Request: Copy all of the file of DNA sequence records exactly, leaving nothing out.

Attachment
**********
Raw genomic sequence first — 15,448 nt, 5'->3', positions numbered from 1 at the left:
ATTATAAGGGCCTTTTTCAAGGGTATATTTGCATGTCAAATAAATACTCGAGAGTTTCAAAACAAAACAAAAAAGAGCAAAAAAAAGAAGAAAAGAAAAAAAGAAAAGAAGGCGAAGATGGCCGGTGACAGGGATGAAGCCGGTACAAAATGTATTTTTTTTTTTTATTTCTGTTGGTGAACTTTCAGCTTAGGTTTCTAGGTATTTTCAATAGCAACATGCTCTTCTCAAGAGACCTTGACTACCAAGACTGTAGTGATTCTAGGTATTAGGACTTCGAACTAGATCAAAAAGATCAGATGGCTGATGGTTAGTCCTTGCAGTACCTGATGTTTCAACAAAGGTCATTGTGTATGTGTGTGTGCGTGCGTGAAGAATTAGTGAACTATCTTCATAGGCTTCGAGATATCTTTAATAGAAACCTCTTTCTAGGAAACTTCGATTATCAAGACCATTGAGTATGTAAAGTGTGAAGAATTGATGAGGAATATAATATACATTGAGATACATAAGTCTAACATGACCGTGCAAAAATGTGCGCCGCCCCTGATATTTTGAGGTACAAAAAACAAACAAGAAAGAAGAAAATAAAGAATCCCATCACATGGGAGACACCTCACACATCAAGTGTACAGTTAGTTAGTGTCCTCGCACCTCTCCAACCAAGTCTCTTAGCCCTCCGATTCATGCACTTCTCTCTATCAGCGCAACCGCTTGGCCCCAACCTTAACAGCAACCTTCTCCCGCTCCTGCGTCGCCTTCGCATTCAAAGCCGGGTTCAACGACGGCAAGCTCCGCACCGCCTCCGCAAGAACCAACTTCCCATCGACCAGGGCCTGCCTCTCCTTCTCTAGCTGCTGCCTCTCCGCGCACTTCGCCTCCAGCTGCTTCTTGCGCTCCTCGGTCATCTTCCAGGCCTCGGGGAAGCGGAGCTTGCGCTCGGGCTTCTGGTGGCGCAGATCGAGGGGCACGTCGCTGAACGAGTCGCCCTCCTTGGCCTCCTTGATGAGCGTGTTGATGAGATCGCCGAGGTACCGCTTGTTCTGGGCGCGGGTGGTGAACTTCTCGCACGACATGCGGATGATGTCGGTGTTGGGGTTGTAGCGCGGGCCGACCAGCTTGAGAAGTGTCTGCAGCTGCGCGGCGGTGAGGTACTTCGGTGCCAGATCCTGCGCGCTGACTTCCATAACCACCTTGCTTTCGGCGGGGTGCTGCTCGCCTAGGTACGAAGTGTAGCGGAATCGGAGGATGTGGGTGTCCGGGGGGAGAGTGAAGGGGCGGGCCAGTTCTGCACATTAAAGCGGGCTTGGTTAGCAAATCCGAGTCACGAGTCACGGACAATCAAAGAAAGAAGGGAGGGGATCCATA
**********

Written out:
Raw genomic sequence first — 15,448 nt, 5'->3', positions numbered from 1 at the left:
ATTATAAGGGCCTTTTTCAAGGGTATATTTGCATGTCAAATAAATACTCGAGAGTTTCAAAACAAAACAAAAAAGAGCAAAAAAAAGAAGAAAAGAAAAAAAGAAAAGAAGGCGAAGATGGCCGGTGACAGGGATGAAGCCGGTACAAAATGTATTTTTTTTTTTTATTTCTGTTGGTGAACTTTCAGCTTAGGTTTCTAGGTATTTTCAATAGCAACATGCTCTTCTCAAGAGACCTTGACTACCAAGACTGTAGTGATTCTAGGTATTAGGACTTCGAACTAGATCAAAAAGATCAGATGGCTGATGGTTAGTCCTTGCAGTACCTGATGTTTCAACAAAGGTCATTGTGTATGTGTGTGTGCGTGCGTGAAGAATTAGTGAACTATCTTCATAGGCTTCGAGATATCTTTAATAGAAACCTCTTTCTAGGAAACTTCGATTATCAAGACCATTGAGTATGTAAAGTGTGAAGAATTGATGAGGAATATAATATACATTGAGATACATAAGTCTAACATGACCGTGCAAAAATGTGCGCCGCCCCTGATATTTTGAGGTACAAAAAACAAACAAGAAAGAAGAAAATAAAGAATCCCATCACATGGGAGACACCTCACACATCAAGTGTACAGTTAGTTAGTGTCCTCGCACCTCTCCAACCAAGTCTCTTAGCCCTCCGATTCATGCACTTCTCTCTATCAGCGCAACCGCTTGGCCCCAACCTTAACAGCAACCTTCTCCCGCTCCTGCGTCGCCTTCGCATTCAAAGCCGGGTTCAACGACGGCAAGCTCCGCACCGCCTCCGCAAGAACCAACTTCCCATCGACCAGGGCCTGCCTCTCCTTCTCTAGCTGCTGCCTCTCCGCGCACTTCGCCTCCAGCTGCTTCTTGCGCTCCTCGGTCATCTTCCAGGCCTCGGGGAAGCGGAGCTTGCGCTCGGGCTTCTGGTGGCGCAGATCGAGGGGCACGTCGCTGAACGAGTCGCCCTCCTTGGCCTCCTTGATGAGCGTGTTGATGAGATCGCCGAGGTACCGCTTGTTCTGGGCGCGGGTGGTGAACTTCTCGCACGACATGCGGATGATGTCGGTGTTGGGGTTGTAGCGCGGGCCGACCAGCTTGAGAAGTGTCTGCAGCTGCGCGGCGGTGAGGTACTTCGGTGCCAGATCCTGCGCGCTGACTTCCATAACCACCTTGCTTTCGGCGGGGTGCTGCTCGCCTAGGTACGAAGTGTAGCGGAATCGGAGGATGTGGGTGTCCGGGGGGAGAGTGAAGGGGCGGGCCAGTTCTGCACATTAAAGCGGGCTTGGTTAGCAAATCCGAGTCACGAGTCACGGACAATCAAAGAAAGAAGGGAGGGGATCCATA